Here's what happens when you try to make a quick buck off of Midwesterners' passion for freedom of speech: Uncle Sam (and Sony) laugh in your face.
Ohio man Jason Best bought 50 tickets to Christmas Day screenings of "The Interview" when he heard that Esquire Theater, a local movie house, would be the only area theater showing the movie. He spent $13 per ticket, a total of $650 with service fees at a "special event" price for the venue.
"I saw all the hype about 'The Interview' on the 23rd and thought, 'hey, folks are selling these tickets in other cities and it seems like that's the thing to do right now so why not give it a shot so see how it goes,'" Best told local radio station WCPO.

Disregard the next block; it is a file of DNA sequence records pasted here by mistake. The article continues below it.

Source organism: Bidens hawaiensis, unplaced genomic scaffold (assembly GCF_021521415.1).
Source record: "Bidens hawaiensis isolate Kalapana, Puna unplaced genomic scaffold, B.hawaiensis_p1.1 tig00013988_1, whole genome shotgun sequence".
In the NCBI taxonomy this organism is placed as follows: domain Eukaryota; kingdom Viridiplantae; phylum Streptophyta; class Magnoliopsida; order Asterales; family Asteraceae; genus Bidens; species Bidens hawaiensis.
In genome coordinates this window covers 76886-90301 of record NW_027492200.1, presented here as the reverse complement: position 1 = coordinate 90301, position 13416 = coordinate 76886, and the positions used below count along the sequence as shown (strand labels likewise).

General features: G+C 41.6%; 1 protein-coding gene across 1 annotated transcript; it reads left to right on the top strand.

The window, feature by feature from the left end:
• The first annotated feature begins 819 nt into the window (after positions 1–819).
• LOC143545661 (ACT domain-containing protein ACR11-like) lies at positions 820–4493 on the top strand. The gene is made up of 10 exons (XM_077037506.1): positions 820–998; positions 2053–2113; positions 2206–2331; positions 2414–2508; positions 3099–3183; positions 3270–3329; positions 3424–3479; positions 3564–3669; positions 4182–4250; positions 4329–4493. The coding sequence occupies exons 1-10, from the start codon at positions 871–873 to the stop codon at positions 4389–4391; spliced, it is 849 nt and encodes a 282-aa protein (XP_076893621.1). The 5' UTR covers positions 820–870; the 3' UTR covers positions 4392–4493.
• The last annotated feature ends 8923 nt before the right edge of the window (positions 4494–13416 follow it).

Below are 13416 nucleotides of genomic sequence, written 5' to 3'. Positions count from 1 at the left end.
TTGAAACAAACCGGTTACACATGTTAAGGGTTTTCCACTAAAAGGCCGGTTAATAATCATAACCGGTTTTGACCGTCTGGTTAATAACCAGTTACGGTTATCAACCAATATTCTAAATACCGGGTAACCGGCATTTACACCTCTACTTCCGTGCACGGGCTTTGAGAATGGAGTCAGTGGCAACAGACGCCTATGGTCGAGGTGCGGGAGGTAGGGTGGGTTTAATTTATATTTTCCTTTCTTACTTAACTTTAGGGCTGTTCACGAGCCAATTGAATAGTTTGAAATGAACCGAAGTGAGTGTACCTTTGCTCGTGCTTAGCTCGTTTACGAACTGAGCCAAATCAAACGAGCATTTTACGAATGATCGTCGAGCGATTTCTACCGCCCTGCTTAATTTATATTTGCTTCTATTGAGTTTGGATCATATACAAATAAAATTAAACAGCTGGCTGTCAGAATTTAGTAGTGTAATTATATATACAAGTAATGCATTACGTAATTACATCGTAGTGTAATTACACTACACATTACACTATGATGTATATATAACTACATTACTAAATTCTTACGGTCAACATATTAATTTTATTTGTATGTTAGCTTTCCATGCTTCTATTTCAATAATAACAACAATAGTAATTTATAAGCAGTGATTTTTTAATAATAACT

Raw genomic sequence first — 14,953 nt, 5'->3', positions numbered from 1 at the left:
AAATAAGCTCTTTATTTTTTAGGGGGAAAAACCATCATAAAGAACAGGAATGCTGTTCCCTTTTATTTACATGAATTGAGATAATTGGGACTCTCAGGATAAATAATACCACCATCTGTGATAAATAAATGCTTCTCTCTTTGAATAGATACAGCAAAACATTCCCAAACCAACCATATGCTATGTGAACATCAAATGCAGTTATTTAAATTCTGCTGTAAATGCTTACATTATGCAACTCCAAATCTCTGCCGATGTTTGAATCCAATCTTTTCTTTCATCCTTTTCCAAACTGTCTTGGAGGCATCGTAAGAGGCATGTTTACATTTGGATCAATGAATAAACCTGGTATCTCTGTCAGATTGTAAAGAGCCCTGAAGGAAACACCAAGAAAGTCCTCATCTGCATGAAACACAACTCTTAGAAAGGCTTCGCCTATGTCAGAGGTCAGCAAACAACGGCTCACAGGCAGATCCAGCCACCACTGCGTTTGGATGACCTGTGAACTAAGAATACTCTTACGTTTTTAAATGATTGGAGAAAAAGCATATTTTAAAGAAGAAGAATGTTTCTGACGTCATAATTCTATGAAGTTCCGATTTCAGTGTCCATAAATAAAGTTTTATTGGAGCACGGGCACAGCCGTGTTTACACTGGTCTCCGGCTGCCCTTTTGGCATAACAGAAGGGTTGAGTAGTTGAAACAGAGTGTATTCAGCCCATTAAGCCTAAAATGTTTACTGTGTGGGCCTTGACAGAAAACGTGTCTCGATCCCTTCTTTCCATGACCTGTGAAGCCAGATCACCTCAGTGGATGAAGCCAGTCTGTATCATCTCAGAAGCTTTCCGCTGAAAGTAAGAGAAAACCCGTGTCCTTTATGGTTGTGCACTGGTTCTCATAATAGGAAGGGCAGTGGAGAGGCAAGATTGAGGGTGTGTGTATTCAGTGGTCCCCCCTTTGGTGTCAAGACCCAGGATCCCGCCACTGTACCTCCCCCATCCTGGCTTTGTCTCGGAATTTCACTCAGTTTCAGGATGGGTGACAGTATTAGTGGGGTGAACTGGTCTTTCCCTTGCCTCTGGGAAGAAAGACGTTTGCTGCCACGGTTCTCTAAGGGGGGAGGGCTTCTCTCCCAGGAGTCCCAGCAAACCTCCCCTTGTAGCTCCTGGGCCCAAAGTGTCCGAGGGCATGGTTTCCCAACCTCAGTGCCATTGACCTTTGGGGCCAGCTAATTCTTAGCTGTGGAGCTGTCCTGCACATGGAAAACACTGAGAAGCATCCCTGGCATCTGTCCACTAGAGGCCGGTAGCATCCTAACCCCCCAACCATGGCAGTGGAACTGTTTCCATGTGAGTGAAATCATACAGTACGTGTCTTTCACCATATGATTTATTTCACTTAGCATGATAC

And then, of course, Sony announced that the movie would also be streamed online for $6 per rental.
Uh, anyone want to buy 49 tickets at a premium? (Best said that one of the 50 tickets was for himself.) No? Nobody? OK, let's try and return those tickets!
When Best rolled up to the Esquire's box office trying to return the tickets, he was turned away. The theater cited both the fact that "The Interview" was considered a special event screening and that Best had planned to scalp the tickets.
The theater offered to donate the $650 to charity, but Best said that was unacceptable and wants his money back.
The moral of the story? Even the (Jason) Best laid plans don't always go so well, thanks to the internet.